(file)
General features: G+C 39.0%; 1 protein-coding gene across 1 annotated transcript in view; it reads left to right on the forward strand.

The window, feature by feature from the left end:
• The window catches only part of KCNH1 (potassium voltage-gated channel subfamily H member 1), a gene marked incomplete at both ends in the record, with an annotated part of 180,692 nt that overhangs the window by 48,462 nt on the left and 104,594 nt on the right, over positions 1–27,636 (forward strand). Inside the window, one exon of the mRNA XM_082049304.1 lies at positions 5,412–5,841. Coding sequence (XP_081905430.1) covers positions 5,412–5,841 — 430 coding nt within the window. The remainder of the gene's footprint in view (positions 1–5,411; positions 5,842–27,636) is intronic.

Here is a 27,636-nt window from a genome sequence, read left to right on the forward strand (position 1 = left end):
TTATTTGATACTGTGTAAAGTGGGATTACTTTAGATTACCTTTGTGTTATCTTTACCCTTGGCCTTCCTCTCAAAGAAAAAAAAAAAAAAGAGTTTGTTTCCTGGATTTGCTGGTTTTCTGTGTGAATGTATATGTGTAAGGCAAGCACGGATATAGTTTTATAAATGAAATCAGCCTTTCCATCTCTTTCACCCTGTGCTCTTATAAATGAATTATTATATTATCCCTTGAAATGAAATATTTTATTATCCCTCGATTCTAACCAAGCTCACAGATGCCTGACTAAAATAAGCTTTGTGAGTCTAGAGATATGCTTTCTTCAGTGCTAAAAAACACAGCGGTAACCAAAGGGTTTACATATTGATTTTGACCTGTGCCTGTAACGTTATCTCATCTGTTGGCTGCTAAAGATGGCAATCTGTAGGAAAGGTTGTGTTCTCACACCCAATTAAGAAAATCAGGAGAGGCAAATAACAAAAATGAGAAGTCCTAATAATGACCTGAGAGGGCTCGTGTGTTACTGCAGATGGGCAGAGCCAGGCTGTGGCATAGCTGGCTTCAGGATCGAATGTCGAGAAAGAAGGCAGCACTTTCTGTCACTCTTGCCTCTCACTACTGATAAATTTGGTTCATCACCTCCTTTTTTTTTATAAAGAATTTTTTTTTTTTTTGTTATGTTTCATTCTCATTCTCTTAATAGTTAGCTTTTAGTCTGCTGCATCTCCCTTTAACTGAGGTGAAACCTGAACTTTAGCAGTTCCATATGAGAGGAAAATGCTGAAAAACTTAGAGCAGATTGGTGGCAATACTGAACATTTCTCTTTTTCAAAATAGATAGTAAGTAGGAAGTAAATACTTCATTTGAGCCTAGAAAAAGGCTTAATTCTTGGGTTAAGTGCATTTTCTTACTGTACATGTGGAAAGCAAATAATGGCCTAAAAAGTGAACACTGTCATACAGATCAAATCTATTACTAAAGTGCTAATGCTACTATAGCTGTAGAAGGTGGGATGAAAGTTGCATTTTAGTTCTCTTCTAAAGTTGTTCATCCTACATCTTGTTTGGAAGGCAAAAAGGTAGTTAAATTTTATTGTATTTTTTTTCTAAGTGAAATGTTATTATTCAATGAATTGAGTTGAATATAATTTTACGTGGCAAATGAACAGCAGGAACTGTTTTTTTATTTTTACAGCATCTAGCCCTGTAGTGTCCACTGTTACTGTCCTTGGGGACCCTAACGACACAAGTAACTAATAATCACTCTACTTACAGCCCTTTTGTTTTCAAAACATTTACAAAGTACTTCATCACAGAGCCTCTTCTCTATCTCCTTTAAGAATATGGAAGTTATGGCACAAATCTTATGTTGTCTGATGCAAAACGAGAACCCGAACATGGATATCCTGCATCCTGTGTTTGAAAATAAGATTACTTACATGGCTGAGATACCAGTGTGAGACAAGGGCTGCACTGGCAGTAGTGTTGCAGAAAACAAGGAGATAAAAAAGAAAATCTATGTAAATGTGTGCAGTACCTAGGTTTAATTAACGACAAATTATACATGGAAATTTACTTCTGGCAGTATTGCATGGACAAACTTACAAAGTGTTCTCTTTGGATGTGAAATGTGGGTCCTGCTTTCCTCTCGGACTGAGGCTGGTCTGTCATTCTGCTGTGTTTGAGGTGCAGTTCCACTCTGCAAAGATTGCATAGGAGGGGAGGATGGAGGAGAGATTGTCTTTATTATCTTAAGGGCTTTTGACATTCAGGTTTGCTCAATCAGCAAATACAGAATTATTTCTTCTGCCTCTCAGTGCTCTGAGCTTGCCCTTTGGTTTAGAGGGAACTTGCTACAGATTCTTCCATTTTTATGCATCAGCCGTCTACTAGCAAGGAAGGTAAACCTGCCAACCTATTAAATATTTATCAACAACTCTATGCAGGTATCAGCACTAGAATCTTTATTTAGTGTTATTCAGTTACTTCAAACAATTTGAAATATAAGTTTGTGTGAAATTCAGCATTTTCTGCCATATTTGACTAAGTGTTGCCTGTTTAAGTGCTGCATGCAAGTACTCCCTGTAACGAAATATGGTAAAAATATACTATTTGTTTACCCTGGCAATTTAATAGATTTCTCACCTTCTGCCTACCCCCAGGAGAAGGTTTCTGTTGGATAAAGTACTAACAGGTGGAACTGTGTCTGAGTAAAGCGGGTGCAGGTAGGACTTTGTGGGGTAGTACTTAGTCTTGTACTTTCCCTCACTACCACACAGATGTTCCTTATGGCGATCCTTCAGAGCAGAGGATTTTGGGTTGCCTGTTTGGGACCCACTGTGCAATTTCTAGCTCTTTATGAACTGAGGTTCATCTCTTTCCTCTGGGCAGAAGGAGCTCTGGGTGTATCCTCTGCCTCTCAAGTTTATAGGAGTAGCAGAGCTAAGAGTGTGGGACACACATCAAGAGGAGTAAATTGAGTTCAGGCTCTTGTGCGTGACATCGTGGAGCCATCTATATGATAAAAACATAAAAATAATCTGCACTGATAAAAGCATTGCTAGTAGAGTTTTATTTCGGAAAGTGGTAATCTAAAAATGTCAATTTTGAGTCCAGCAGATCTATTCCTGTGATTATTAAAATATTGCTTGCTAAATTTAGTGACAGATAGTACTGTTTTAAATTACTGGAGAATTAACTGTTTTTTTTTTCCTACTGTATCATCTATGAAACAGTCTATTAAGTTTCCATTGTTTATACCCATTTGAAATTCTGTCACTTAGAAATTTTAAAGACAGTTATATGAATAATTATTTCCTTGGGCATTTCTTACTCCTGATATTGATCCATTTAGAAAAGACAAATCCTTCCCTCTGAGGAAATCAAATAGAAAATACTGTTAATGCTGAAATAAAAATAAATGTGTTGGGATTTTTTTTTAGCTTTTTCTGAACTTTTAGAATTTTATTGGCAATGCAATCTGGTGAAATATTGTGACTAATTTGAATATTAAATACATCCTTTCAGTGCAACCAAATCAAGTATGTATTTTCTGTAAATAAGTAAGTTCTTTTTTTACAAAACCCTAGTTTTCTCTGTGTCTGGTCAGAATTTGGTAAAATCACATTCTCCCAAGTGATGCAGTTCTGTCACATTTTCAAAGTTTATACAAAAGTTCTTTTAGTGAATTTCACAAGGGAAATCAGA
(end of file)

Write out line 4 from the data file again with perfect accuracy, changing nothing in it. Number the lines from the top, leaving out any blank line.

Here is a 27,636-nt window from a genome sequence, read left to right on the forward strand (position 1 = left end):